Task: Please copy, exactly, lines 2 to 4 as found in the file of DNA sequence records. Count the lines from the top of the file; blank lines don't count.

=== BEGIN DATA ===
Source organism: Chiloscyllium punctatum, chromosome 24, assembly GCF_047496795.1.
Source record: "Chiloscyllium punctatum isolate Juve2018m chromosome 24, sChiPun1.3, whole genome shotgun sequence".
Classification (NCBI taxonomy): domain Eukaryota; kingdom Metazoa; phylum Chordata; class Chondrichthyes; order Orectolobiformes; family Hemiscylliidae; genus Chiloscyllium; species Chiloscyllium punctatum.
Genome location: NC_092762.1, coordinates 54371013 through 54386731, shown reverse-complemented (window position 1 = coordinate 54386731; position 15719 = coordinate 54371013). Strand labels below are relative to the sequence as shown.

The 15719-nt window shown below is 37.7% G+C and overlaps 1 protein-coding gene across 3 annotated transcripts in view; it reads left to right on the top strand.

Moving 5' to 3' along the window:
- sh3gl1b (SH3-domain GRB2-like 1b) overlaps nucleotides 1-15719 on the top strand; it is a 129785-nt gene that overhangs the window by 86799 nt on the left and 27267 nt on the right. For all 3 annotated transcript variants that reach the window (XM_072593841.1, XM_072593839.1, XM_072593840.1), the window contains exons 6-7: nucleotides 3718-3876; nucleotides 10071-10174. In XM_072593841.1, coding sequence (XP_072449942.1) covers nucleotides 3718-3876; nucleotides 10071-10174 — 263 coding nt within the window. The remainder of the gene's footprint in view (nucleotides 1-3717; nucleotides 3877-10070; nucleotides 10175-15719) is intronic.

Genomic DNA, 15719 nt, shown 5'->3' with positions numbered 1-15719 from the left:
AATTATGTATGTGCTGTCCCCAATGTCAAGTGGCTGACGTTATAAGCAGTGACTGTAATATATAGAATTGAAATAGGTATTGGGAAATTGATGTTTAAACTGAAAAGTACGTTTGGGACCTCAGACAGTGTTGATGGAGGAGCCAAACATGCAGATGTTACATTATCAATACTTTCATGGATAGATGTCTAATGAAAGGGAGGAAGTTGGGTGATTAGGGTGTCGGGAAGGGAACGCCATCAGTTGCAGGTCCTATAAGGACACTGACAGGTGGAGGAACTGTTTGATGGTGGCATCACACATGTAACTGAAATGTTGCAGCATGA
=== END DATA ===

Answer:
Source record: "Chiloscyllium punctatum isolate Juve2018m chromosome 24, sChiPun1.3, whole genome shotgun sequence".
Classification (NCBI taxonomy): domain Eukaryota; kingdom Metazoa; phylum Chordata; class Chondrichthyes; order Orectolobiformes; family Hemiscylliidae; genus Chiloscyllium; species Chiloscyllium punctatum.
Genome location: NC_092762.1, coordinates 54371013 through 54386731, shown reverse-complemented (window position 1 = coordinate 54386731; position 15719 = coordinate 54371013). Strand labels below are relative to the sequence as shown.